Uncertain Citizenship: Jewish Belonging and the “Ethnic Revolution” in Poland and Czechoslovakia, 1937-1947

Sarah Cramsey 04-05.JPG

The possibility for a specific type of east central European citizenship that transcended ethnic belonging came to an end by 1948. This revolution in understandings of who belonged to a Czechoslovak, a Polish a German or a Jewish citizenry unleashed massive demographic changes in a region historically known for its ethnic coexistence. As a consequence, millions of people and hundreds of thousands of “national Jews” left homes, fields, villages, neighbors and former lives during and after Hitler’s total war to live in a presumed ethnic homeland elsewhere. "Uncertain Citizenship: Jewish Belonging and the “Ethnic Revolution” in Poland and Czechoslovakia, 1938‐1948" maps this redefinition of citizenship and this unprecedented nationalization of space from a novel angle. In this way, a study exploring how ideas changed regarding where Jews belonged becomes a synecdoche for understanding the most important trajectory of the Europe’s 20th century: the consolidation of ethnically homogeneous nation states in a region once marked by spectacular heterogeneity.

Intervenant(s)

Sarah Cramsey, Department of Jewish Studies, Tulane University.

Organisateur(s)

MMC (Centre de recherche Mondes Modernes et Contemporains)

Titre

Uncertain Citizenship: Jewish Belonging and the “Ethnic Revolution” in Poland and Czechoslovakia, 1937-1947

Identifiant

uncertain-citizenship-jewish-belonging-and-Ethnic-Revolution-in-Poland-and-Czechoslovakia-1937-1947-Sarah-Cramsey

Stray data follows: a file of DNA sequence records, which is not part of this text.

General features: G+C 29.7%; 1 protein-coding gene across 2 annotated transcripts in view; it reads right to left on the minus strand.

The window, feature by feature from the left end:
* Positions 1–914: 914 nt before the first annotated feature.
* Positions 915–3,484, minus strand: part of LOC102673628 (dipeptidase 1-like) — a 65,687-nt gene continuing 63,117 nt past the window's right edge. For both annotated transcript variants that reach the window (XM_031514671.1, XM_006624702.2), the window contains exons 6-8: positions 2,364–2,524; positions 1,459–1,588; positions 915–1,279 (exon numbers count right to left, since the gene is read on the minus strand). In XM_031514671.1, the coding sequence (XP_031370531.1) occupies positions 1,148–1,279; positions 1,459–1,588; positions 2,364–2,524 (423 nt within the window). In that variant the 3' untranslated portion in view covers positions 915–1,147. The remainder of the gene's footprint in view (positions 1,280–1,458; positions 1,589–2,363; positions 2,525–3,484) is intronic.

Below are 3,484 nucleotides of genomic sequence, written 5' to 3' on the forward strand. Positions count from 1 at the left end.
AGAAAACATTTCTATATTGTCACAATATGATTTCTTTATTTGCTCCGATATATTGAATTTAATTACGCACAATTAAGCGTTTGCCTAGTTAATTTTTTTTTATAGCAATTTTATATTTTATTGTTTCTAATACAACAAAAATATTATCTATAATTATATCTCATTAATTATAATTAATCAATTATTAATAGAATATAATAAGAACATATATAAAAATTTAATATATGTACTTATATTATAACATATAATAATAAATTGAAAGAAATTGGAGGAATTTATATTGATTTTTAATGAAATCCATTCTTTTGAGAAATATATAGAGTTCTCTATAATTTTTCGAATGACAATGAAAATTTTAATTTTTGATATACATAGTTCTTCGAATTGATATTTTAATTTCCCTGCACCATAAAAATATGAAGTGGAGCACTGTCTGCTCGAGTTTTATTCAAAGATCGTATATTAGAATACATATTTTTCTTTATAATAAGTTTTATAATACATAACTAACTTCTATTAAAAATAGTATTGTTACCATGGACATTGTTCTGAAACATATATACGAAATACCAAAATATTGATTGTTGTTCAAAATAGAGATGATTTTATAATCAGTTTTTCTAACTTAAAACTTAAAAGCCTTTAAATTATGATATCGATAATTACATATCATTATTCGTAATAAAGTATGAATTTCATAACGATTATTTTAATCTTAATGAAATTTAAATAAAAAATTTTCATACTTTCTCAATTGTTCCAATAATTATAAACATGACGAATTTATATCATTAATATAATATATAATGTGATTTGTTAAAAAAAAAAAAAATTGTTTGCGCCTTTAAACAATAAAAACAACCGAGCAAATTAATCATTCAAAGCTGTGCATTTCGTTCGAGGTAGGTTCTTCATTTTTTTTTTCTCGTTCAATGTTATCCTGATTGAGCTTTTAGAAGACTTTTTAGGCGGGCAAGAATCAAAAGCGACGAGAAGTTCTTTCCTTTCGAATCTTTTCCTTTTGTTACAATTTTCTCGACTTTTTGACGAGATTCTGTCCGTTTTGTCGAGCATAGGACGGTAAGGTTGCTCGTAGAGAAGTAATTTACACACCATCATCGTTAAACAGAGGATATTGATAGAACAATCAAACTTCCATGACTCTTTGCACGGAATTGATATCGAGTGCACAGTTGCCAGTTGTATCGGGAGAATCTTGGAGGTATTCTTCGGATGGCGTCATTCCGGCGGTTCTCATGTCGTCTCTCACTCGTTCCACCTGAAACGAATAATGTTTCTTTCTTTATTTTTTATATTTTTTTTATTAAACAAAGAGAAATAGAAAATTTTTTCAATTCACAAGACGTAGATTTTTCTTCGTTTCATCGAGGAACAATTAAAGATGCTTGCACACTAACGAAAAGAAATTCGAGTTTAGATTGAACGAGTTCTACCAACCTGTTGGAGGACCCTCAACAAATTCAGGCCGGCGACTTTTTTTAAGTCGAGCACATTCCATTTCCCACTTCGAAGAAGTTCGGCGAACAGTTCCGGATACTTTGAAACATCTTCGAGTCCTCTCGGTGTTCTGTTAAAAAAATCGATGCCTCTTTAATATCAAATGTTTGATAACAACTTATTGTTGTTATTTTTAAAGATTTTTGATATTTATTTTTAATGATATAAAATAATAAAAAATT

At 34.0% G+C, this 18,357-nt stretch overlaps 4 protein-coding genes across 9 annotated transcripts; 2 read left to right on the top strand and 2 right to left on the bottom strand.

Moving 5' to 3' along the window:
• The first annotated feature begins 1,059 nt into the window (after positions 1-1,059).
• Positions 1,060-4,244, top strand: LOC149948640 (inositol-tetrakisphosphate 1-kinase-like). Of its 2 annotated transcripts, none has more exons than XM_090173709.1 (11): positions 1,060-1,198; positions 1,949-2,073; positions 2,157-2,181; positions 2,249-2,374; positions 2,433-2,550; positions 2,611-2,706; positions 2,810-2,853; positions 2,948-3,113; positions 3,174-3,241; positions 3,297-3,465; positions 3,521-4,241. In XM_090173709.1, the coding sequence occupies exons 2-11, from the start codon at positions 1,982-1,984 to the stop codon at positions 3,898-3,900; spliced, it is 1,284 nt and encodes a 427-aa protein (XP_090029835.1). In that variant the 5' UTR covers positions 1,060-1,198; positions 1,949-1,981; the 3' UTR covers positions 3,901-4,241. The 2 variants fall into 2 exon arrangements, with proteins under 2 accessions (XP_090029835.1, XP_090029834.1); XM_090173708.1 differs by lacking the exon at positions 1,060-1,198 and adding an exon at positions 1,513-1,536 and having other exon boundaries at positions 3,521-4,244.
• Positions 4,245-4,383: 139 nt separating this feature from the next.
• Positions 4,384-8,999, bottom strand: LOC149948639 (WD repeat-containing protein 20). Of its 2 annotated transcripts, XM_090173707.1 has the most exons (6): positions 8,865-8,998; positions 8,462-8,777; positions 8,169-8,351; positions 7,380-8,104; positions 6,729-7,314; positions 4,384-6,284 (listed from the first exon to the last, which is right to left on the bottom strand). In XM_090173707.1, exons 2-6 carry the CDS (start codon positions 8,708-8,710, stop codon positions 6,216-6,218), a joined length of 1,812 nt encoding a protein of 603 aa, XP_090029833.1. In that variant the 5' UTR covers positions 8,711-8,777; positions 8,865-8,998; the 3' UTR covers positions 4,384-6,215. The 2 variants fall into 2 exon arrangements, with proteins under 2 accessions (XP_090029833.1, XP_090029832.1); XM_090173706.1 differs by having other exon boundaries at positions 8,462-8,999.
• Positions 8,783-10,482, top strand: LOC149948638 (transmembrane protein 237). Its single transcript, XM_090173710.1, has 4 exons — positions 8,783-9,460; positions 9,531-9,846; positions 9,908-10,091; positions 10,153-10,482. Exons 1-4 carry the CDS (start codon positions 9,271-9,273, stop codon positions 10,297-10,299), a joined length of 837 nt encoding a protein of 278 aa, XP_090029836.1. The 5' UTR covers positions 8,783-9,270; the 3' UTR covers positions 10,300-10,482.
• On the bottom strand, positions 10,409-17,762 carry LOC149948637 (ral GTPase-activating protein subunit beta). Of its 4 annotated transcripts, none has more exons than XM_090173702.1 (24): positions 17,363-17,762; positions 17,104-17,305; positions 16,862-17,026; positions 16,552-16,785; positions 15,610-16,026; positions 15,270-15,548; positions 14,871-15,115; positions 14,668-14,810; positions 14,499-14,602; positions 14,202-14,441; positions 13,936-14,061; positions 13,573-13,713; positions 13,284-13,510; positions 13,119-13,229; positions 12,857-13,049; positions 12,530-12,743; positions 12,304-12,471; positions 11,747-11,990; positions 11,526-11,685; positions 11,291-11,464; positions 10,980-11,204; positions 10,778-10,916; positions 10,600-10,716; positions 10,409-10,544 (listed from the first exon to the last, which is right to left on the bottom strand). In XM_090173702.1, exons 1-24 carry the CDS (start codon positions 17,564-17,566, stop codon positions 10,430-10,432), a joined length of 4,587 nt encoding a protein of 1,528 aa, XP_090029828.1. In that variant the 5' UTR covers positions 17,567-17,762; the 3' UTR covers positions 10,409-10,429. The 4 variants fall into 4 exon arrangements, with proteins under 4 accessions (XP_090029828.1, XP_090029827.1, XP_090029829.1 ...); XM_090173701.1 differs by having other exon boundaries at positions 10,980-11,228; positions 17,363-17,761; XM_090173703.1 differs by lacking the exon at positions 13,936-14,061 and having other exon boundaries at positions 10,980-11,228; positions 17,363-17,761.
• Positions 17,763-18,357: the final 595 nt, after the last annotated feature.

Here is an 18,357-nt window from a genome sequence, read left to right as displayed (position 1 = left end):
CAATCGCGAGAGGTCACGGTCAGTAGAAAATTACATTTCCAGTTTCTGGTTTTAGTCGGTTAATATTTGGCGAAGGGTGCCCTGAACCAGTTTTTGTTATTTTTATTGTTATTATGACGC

Type

Séminaire

Date

27/04/2018

Texte

The possibility for a specific type of east central European citizenship that transcended ethnic belonging came to an end by 1948. This revolution in understandings of who belonged to a Czechoslovak, a Polish a German or a Jewish citizenry unleashed massive demographic changes in a region historically known for its ethnic coexistence. As a consequence, millions of people and hundreds of thousands of “national Jews” left homes, fields, villages, neighbors and former lives during and after Hitler’s total war to live in a presumed ethnic homeland elsewhere. "Uncertain Citizenship: Jewish Belonging and the “Ethnic Revolution” in Poland and Czechoslovakia, 1938‐1948" maps this redefinition of citizenship and this unprecedented nationalization of space from a novel angle. In this way, a study exploring how ideas changed regarding where Jews belonged becomes a synecdoche for understanding the most important trajectory of the Europe’s 20th century: the consolidation of ethnically homogeneous nation states in a region once marked by spectacular heterogeneity.

Intervenant(s)

Sarah Cramsey, Department of Jewish Studies, Tulane University.

Heure

12h à 14h (Attention au changement de date!!!)

Lieu

ULB - Campus du Solbosch
Bâtiment NA, niveau 4, salle NA4.302

Inscription

Entrée libre, inscription souhaitée (mmc@ulb.ac.be)

Organisateur(s)

MMC (Centre de recherche Mondes Modernes et Contemporains)

Collection

Citer ce document

“Uncertain Citizenship: Jewish Belonging and the “Ethnic Revolution” in Poland and Czechoslovakia, 1937-1947,” Centre de Recherche Mondes Modernes et Contemporains, consulté le 23 juillet 2018, https://mmc.ulb.ac.be/agenda/uncertain-citizenship-jewish-belonging-and-Ethnic-Revolution-in-Poland-and-Czechoslovakia-1937-1947-Sarah-Cramsey.

Dernière mise à jour : 12 avr. 2018.